This is a longer version of a short piece published in the Observer, 18 April 2021.

The African-American novelist Zora Neale Hurston’s final work, Seraph on the Suwanee, is set among poor Southern whites. Published in 1948, it’s often dismissed by critics as a “whiteface” novel because the lives and diction of the white characters seem too “black”, as if they were really black people in white masks. Hurston dismissed such criticism. “About the idiom of the book”, she wrote to friend and fellow-novelist Marjorie Kinnan Rawlings, “I too thought when I went out to dwell among the poor whites in Dixie County that they were copying us. But I found their colorful speech so general that I began to see that it belonged to them… Just stand around where poor whites work, or around the village stores of Saturday nights & listen & you will hear something.” There was a way of speaking, she adds, that was “common to white and black”. 

The debate over Hurston’s novel articulates well the fraught relationship between ideas of “authenticity” and “identity”.  Poor whites in the American South are not supposed to speak as they do, because that is “black speak”. If a novel captures their actual speech, it appears inauthentic. The irony is that to be “authentic” to an identity, one must not necessarily be authentic to people’s lives as actually lived. 

“Authenticity” and “identity” are both concepts that seem simultaneously indispensable and indefinable. Both are concepts that emerge in the modern world and there is a heap (in fact, far more than a heap) of discussion and debate about their meaning, which I am not going to even begin to address here.  Both authenticity and identity are, however, far more embedded in contemporary culture and the relationship between the two is even more difficult to negotiate today than it was when Hurston wrote Seraph on the Suwanee. It is not just that the meanings of both are more fiercely policed. It is also that marks of identity have become like placeholders. It is not the content that matters, just the outward appearance. And having the right outward appearance – the right marks of identity – is what is policed.  Hence the constant stream of controversies over cultural appropriation” or who is authentic enough to engage in some cultural process, or who should be included in “diversity”.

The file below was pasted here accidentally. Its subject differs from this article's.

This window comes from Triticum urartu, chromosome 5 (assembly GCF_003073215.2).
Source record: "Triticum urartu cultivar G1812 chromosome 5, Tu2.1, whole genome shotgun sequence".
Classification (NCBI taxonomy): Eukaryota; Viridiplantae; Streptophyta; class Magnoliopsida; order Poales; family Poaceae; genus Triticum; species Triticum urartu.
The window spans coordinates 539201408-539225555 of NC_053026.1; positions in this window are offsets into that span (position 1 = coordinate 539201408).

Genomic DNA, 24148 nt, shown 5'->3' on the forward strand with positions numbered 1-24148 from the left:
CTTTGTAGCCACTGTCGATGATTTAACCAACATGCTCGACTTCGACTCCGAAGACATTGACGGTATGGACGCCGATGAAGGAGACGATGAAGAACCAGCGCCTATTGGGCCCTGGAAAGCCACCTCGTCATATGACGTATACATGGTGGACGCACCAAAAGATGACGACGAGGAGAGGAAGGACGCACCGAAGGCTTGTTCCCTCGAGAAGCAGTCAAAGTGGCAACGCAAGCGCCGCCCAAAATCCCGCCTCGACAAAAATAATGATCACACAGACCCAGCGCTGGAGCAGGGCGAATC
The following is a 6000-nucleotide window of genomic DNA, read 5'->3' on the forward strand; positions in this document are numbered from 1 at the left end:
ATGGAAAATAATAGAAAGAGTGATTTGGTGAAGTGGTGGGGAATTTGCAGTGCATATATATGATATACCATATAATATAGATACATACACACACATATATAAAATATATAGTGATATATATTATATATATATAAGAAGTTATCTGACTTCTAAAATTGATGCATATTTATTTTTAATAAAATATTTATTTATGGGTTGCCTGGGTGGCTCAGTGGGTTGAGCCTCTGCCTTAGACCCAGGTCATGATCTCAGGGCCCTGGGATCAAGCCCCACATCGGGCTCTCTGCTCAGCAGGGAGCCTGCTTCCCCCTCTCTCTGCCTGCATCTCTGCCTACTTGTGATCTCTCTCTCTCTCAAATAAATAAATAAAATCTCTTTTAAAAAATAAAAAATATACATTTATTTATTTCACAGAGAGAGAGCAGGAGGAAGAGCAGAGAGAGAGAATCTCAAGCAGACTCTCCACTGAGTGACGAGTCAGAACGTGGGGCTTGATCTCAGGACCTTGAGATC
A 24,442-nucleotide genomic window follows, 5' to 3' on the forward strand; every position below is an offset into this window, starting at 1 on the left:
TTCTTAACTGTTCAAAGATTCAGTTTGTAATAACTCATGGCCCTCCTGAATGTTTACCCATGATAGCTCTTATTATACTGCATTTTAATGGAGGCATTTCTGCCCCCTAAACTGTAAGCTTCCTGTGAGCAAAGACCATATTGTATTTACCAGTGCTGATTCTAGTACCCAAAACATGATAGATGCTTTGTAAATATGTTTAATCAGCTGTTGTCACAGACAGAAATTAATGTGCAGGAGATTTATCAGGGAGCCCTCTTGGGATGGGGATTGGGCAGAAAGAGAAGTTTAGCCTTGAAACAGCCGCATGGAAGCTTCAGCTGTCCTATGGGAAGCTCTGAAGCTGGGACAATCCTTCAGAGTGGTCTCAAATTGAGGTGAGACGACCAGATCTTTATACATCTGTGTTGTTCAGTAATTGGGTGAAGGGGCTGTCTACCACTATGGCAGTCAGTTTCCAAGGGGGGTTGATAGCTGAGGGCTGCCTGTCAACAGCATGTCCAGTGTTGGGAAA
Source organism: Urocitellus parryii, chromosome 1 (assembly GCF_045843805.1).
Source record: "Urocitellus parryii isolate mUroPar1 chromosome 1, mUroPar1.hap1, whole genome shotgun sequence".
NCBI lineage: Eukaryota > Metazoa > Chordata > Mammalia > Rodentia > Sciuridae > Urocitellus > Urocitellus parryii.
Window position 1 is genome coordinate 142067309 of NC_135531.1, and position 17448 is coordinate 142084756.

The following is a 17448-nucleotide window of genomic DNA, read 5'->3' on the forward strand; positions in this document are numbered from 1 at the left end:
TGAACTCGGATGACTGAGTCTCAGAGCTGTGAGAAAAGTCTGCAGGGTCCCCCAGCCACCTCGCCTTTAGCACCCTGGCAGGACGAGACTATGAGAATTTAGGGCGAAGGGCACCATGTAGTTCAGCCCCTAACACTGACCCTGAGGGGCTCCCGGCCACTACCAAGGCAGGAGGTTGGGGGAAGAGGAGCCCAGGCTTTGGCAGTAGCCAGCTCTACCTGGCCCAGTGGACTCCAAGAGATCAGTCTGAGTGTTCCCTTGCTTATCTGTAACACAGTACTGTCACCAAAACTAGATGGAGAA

The latest skirmish is over BBC police drama Luther. BBC’s head of diversity, Miranda Wayland, apparently thinks that Idris Elba’s lead character is not “authentic” enough, as he does not eat Caribbean food or have black friends. 

There may well be another universe in which Luther shares jerk chicken with black buddies. Whether that Luther would be any more authentic than the Luther in our universe is a moot point. After all, why should Luther consume Caribbean as opposed to West African food? Why can’t black people prefer Italian or Moroccan or Indian or Thai cuisine without losing their “blackness”? And why should Luther’s authenticity be defined solely by his skin colour? Why not his misanthropy, his rage, the fact that he is a policeman? As the New Statesman’s Stephen Bush has observed, given that Luther is a policeman, “The character’s social circle is probably the most realistic thing about Luther, as the friends we see him make are people he meets through work”. Bush adds that “part of the joy of Luther lies in it being both high-quality hokey escapism and a drama with a protagonist who is incidentally black.”